If people get impatient for downloads to their smartphones (as compared to the former wait we had for dial-up service to connect), waiting four days for a printed magazine to appear is endless.
That's a big problem for just about every weekly still be published. The one exception: The Economist, which is doing quite well, actually, publishing global economic and political news.
I think the latest (I prefer not to say "last") redesign of Newsweek was intended to mimic The Economist.
Unfortunately, that didn't work. And now Newsweek is on the block.
Check out two of David Carr's interesting New York Times columns about the fate of Newsweek, "A Cultural Artifact, on the Block" and "Changing the Course at Newsweek."
Monday, June 14, 2010
Taking a contrarian perspective, Steve Pinsker, a Harvard professor argues in "Mind Over Mass Media" on the New York Times op-ed page, that:
"The new media have caught on for a reason. Knowledge is increasing exponentially; human brainpower and waking hours are not. Fortunately, the Internet and information technologies are helping us manage, search and retrieve our collective intellectual output at different scales, from Twitter and previews to e-books and online encyclopedias. Far from making us stupid, these technologies are the only things that will keep us smart."He makes an interesting point. But since I've taken only a few sentences from his entire argument, I'm also reinforcing a point that Carr makes: more information scanned but at shallower depths.
Friday, June 11, 2010
After all, GM uses Chevy on its website.
Check out "Backtracking, G.M. Says Please, Call It a Chevy" for more details.
Meanwhile, in another case of corporate reputation management, BP has asked the Twitter feed BPGlobalPR to "clarify that it was not an official outlet for BP news," according to a PC World article, "BP Tries to Distance Itself From Twitter Parody."
BPGlobalPR complied with BP's request.
But in so doing, demonstrated the reason PR functions must be careful in how they handle parodists and others. Here's BPGlobalPR's new description of itself: "We are not associated with Beyond Petroleum, the company that has been destroying the Gulf of Mexico for 51 days."
Case in point: the Twitter feeds BPCares and BPGlobalPR, which have a combined 155,000 followers. Neither is connected to BP, as most of those following realize.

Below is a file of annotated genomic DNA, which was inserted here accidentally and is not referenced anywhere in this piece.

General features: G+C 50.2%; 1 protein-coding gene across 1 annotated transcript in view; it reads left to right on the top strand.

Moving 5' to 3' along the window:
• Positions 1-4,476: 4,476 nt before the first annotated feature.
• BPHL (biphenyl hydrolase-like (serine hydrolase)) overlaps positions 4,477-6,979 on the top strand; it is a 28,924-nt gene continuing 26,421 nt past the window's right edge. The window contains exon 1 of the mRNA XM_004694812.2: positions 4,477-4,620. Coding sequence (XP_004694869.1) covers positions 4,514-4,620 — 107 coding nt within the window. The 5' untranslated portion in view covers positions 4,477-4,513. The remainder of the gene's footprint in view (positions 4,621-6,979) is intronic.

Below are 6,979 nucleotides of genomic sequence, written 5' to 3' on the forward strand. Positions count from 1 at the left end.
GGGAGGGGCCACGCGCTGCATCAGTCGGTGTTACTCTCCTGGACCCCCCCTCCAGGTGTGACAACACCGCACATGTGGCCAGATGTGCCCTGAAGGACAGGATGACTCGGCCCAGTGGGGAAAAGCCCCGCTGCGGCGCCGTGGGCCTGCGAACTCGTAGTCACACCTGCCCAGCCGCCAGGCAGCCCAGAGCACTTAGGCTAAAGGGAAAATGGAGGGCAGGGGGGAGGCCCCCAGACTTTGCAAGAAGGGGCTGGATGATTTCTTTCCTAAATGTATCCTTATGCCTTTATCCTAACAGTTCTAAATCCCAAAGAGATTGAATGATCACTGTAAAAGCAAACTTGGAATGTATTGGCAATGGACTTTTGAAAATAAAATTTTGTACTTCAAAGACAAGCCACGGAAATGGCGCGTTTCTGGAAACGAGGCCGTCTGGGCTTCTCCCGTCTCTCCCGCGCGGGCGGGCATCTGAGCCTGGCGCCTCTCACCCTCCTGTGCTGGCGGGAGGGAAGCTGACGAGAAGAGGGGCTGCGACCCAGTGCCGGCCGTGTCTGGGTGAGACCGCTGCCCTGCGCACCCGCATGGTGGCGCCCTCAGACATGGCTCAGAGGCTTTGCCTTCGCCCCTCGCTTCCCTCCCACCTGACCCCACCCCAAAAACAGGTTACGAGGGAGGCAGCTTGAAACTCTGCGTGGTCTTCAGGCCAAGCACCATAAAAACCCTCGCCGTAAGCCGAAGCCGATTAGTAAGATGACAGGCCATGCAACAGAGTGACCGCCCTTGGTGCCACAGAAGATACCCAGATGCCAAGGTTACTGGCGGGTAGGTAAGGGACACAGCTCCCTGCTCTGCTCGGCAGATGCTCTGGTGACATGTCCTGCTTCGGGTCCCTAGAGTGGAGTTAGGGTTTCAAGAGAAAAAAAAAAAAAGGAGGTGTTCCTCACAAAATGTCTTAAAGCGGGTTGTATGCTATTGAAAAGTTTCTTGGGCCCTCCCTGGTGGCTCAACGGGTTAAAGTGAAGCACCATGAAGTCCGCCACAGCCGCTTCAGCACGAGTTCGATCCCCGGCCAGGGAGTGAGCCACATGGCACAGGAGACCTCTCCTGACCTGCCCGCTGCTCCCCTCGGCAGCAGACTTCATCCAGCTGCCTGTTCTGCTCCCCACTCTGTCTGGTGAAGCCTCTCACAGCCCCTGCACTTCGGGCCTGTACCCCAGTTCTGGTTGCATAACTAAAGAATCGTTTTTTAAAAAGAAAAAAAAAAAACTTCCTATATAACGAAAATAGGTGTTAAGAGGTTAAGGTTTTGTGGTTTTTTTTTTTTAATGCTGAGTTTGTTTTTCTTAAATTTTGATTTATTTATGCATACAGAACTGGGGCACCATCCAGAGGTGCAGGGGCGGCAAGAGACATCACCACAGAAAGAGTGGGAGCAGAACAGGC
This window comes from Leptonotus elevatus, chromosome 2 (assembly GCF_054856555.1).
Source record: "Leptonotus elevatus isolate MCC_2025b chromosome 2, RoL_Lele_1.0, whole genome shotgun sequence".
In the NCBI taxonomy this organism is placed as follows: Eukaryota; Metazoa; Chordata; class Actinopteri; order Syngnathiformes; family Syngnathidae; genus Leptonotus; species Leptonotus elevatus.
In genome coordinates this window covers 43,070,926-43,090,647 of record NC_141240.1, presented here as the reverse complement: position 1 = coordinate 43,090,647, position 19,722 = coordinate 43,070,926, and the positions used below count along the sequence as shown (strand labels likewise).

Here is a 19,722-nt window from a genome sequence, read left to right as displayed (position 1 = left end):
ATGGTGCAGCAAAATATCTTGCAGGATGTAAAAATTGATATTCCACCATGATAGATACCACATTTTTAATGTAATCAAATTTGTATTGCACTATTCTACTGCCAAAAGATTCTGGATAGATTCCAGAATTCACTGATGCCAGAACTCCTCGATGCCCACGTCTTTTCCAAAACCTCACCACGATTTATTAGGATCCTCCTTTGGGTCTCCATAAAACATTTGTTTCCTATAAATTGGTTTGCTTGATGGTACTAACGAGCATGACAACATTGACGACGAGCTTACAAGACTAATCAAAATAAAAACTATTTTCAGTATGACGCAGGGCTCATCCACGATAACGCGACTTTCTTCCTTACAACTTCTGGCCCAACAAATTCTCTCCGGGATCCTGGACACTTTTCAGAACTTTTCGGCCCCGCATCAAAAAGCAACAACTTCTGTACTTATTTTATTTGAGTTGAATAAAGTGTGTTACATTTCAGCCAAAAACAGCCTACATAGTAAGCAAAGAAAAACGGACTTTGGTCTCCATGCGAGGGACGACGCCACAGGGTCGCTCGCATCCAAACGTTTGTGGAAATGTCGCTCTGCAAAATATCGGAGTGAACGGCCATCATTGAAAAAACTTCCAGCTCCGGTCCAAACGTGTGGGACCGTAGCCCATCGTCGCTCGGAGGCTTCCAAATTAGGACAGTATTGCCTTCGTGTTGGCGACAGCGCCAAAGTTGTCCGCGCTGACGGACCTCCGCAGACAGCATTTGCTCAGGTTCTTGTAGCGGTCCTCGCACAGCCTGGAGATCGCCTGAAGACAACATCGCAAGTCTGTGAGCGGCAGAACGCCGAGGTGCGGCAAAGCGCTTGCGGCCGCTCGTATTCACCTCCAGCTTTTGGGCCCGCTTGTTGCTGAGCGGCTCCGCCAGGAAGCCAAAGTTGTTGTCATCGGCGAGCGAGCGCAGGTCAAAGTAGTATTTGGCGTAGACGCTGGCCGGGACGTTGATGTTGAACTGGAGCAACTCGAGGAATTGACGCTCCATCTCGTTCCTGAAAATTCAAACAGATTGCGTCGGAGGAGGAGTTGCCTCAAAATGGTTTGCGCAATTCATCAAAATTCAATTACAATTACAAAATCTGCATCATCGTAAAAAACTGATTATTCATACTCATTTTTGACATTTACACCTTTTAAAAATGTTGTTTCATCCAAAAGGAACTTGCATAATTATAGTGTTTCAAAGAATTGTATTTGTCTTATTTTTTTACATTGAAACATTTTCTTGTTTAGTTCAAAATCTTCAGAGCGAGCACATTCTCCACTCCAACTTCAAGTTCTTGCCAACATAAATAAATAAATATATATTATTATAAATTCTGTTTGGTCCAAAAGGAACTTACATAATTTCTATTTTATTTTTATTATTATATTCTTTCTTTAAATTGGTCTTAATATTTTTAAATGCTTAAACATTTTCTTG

Usually, when a company changes its name -- like AIG (now Chartis) or Philip Morris (Altria Group) -- it's to get past an embarrassing incident.
But the New York Times reported that Chevrolet is asking dealers and others who work or partner with the brand to stop calling it "Chevy." The reason: lack of consistency hurts branding, according to Chevrolet executives.
Like that's the real problem with the auto business.
The memo even cites Coke -- um, Coca-Cola -- as an example of consistency (forgetting that Coke is a nickname).
I think they're mistaken. Check out the Times article: "Saving Chevrolet Means Sending ‘Chevy’ to Dump," and let me know if you agree or disagree.
Thursday, June 10, 2010
Nicholas Carr's new book, "The Shallows: What the Internet is Doing to our Brains," which makes the case that "that we are sabotaging ourselves, trading away the seriousness of sustained attention for the frantic superficiality of the Internet." Carr is the author of an article that appeared in The Atlantic, “Is Google Making Us Stupid?,” so you would have to be dumb if you didn't realize his point of view.
I tend to agree, by the way.
Carr also writes that he understands the allure of the Internet, and succumbs to it even though he knows it's not good for him.
I tend to agree with that, too.
Meanwhile, in today's New York Times, there's an article about parents neglecting their kids because they're too busy checking email, surfing the Internet or playing with apps on their smartphones. Check out "The Risks of Parenting While Plugged In" (as its headlined online) or "RU Here, Mom?" as it was headlined in the old-fashioned print edition.
I see a connection between the book and the article, even if I didn't end up reading either all the way through (thus proving Carr's case).
Since I'm guilty of this, too, I think it's worth making a pledge to be "here" with the kids instead of constantly checking email (which too often is spam).